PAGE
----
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Poster D51, Thursday, November 9, 6:15 – 7:30 pm, Harborview and Loch Raven Ballrooms

Regions that preferentially respond to verbs or nouns are more sensitive to semantic differences among words in their preferred grammatical class: An MVPA fMRI study.

Giulia V. Elli1, Connor Lane1, Marina Bedny1;1Johns Hopkins University

Numerous neuropsychological and neuroimaging studies have identified cortical areas that are preferentially involved in processing verbs and nouns (Martin et al., 1995; Shapiro et al., 2000). The left middle temporal gyrus (LMTG) and the left inferior frontal gyrus (IFG) respond preferentially to verbs, whereas the left inferior parietal lobule (LIP) and the left inferior temporal cortex (LIT) are more engaged during noun processing (Shapiro & Caramazza, 2003; Bedny et al., 2008). Does this activation reflect preferential involvement in representing verbs and nouns? Or is it related to greater processing demands for one category (e.g. morphological complexity of verbs)? If these regions represent verbs and nouns, we might expect them to be more sensitive to semantic distinctions among words from their preferred class. However, the mean level of activity in a region is not sensitive to such fine-grained lexical information. We used multivoxel pattern analysis (MVPA) to investigate whether verb- and noun-preferring regions are more sensitive to distinctions among words in their preferred class. We hypothesized that LMTG and LIFG would be more sensitive to differences among verbs, whereas LIP and LIT would be more sensitive to differences among nouns. Participants (N=13, Mage=34, STDage=10) judged the semantic relatedness of pairs of words from 8 semantic categories – 4 verb categories: sound emission (“to boom”), light emission (“to sparkle”), mouth action (“to bite”), hands action (“to caress”); 4 noun categories: birds (“the crow”), mammals (“the lion”), natural places (“the marsh”), manmade places (“the shed”). We identified subject-specific regions of interest (ROIs) in the LMTG and LIFG (verbs>nouns), and in the LIP and LIT (nouns>verbs). Within each ROI, a linear support vector machine (SVM) classifier was trained on half of the data (e.g. even runs), and tested on the other half (e.g. odd runs) to decode among verbs and among nouns. We also inspected the group confusion matrices to better characterize the semantic categories’ discriminability profiles. There was a double-dissociation, as the classifier was significantly more accurate for verbs than nouns in LMTG (t(12)=2.11, p=.05), and for nouns than verbs in LIP (t(12)=2.67, p<.05) and LIT (t(12)=3.51, p<.01). There was no difference in classification accuracy between verbs and nouns in LIFG (t(12)=1.12, p=.29). However, classification performance for both verbs and nouns was significantly above chance (25%) in all ROIs (Ps<.01). In the LMTG, LIP and LIT the classifier distinguished not only the categories with the grossest differences (emission vs. action verbs, animals vs. places), but also some of the fine-grained distinctions (LMTG hand vs. mouth actions P<.05, light emission vs. sound emission P=.06; LIP and LIT manmade vs. natural places P<.05). These findings suggest that the LMTG and LIP/LIT are preferentially involved in representing verbs and nouns lexical-semantic information, respectively. By contrast, the LIFG appears to be equally involved in representing verbs and nouns and activation differences may reflect greater processing demands associated with verbs. Notably, all the studied regions are sensitive to semantic distinctions among both verbs and nouns, suggesting that selectivity within the lexical system is not all or none.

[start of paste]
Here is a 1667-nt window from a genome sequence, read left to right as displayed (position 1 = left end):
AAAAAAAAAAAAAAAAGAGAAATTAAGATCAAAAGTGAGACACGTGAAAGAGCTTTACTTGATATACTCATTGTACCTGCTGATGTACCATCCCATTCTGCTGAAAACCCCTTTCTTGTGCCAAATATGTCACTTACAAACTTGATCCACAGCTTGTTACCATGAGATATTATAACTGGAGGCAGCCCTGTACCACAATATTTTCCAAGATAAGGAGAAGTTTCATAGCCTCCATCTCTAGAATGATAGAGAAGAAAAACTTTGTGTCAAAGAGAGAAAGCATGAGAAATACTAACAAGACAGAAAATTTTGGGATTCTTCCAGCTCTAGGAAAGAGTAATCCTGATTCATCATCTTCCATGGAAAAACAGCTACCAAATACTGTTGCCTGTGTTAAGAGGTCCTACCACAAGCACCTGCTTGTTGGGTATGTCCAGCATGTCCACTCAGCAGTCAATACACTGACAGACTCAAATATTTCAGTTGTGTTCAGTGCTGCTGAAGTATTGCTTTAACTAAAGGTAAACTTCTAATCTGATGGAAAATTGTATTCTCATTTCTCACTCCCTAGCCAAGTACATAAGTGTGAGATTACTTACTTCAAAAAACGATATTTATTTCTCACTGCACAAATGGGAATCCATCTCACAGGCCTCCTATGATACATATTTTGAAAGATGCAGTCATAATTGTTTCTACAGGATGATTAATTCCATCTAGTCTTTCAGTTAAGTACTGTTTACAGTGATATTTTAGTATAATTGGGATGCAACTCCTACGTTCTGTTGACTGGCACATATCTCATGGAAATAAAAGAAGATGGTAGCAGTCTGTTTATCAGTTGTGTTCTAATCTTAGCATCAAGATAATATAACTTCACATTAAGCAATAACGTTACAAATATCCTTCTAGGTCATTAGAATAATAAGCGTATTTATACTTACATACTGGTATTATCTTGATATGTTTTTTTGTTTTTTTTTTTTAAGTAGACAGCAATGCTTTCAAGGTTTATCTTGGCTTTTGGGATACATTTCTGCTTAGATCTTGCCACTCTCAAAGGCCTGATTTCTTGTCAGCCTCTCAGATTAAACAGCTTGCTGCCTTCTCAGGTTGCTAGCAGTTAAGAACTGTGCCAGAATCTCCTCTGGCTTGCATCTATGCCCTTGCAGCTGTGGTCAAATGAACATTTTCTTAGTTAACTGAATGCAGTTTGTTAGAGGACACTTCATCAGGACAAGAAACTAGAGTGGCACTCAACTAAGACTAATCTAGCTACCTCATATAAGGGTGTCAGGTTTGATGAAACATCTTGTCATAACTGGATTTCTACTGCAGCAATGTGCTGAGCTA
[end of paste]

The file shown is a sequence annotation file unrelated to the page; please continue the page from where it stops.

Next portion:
Topic Area: Meaning: Lexical Semantics

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